Before I took up the YTT, I had been taking private Ashtanga yoga lessons once a week. And though I constantly sustained injuries which should normally have caused me to give-up physical pursuits, I had continued because of the rare feeling of happiness that my yoga teacher’s presence and the precious one-hour of practice offered me once a week.
My yoga teacher would end each session with a prayer of hope, that our humble devotion to each one hour of practice would have brought “love, light, peace and joy” to the universe – For some reason, this simple prayer touched something deep in me that compelled me to want to be on my mat even on the days when I did not feel physically or emotionally motivated for yoga. The prayer made me feel that what I did for myself in the hardest moments, mattered.
Weeks before I signed up for the 200hr YTT, I had experienced a traumatic event that I was certain that I could never recover from. I struggled through almost every waking and sleeping moment; moments that seemed to come and go as they pleased, bringing with them thoughts and emotions so intense in their truth that they translated into physical pain.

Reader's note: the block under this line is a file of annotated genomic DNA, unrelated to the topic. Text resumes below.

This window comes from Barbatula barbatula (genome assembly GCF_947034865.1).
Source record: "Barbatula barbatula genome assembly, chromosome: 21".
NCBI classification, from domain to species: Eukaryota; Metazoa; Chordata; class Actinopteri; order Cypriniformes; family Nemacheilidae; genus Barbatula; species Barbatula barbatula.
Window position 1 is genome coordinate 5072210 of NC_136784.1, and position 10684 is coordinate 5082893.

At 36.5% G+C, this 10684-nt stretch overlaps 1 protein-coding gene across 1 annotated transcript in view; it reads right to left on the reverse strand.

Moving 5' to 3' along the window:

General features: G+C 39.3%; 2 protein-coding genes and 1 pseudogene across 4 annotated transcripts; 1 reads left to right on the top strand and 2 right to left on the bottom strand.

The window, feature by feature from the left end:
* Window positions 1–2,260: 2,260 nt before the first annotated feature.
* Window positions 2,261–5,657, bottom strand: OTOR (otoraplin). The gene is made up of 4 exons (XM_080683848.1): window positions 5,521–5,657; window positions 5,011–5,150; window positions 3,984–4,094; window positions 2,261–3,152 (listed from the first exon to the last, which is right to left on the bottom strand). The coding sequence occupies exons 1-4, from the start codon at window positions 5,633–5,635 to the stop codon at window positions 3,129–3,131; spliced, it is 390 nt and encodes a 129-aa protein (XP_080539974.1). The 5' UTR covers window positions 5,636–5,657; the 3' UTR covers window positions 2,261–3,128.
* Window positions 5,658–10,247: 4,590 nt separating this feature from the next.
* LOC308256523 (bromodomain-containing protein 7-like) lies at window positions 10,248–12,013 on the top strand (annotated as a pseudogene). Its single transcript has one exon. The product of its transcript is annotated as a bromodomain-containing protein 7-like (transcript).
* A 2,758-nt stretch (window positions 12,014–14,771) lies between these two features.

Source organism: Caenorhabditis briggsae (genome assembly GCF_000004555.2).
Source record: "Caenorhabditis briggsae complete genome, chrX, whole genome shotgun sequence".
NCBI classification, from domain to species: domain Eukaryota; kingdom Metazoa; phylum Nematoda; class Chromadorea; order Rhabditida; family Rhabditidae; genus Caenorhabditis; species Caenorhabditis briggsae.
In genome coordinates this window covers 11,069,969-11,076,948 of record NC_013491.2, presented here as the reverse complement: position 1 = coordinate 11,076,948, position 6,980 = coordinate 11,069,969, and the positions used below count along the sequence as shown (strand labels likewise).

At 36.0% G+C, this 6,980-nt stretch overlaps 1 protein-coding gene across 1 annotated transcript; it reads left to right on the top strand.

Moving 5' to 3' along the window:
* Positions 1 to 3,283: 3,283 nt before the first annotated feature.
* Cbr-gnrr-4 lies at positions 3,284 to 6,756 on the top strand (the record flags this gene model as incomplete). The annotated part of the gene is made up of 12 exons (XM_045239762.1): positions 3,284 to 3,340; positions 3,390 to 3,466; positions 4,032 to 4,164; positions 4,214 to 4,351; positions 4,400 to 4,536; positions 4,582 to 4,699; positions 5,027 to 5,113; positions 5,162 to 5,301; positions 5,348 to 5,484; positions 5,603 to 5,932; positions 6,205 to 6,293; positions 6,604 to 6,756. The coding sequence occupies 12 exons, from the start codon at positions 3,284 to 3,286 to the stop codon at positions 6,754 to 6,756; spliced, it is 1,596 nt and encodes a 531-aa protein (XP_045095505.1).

I had previously met female yoga teachers who had turned to yoga at the major crossroads in their lives. So when I started to question existence itself, these teachers came to mind. It seemed that they had found something to live for in the practice of yoga. And I was hopeful that the course would force me to refocus my mind, despite just wanting to hole myself up at home.
Never did I imagine that I would make it through the infinite number of Chaturangas, ever prop-up in Crow or even invert to stand on my head (for two minutes and fifty-five seconds) because of medical issues that I had let define me in the past. And yet here I sit, joints, muscles, ligaments, tendons, bones and prana all intact, typing this blog post on the second-last day of my YTT course, having done all the aforementioned acrobatics and not being worse for wear.
It has also been an unexpected blessing to have had the best bunch of people as my 200-hour YTT sojourners. They, and our teachers have not known that the daily lightness of their laughter and strong, happy vibrations had quietly played a major role in lifting my spirits each weekday.
The challenges of the asanas that we were aiming to achieve, so keenly brought forth the rawness I felt inside. Yet these struggles, accompanied by the teachings of the yogic philosophies, made me learn self-compassion, sparking a sense of self-belief to buoy me through one more day at a time.
“Lead me from ignorance to truth.
Lead me from darkness to light.
Lead me from death to immortality.”
I absolutely second that.